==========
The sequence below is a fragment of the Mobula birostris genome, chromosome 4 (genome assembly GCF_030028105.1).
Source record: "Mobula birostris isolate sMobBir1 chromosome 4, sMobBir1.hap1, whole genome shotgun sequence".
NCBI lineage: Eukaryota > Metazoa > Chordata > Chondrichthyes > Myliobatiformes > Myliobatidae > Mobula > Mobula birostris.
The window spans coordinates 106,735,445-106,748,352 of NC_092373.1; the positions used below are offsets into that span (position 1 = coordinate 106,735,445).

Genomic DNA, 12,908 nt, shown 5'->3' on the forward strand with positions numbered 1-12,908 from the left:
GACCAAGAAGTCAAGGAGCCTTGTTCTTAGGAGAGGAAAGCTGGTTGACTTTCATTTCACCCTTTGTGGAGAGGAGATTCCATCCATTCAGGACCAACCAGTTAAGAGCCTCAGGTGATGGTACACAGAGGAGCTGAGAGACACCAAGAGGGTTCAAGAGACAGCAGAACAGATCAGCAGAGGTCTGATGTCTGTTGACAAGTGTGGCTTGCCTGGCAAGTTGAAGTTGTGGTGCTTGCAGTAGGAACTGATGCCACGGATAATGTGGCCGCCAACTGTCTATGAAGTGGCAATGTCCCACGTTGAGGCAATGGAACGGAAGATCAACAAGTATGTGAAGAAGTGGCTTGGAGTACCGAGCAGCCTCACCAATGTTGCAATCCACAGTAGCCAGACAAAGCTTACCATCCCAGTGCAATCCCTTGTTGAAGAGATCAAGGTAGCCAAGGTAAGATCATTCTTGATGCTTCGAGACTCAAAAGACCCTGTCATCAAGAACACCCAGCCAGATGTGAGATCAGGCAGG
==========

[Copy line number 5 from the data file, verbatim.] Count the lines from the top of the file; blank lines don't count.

Genomic DNA, 12,908 nt, shown 5'->3' on the forward strand with positions numbered 1-12,908 from the left: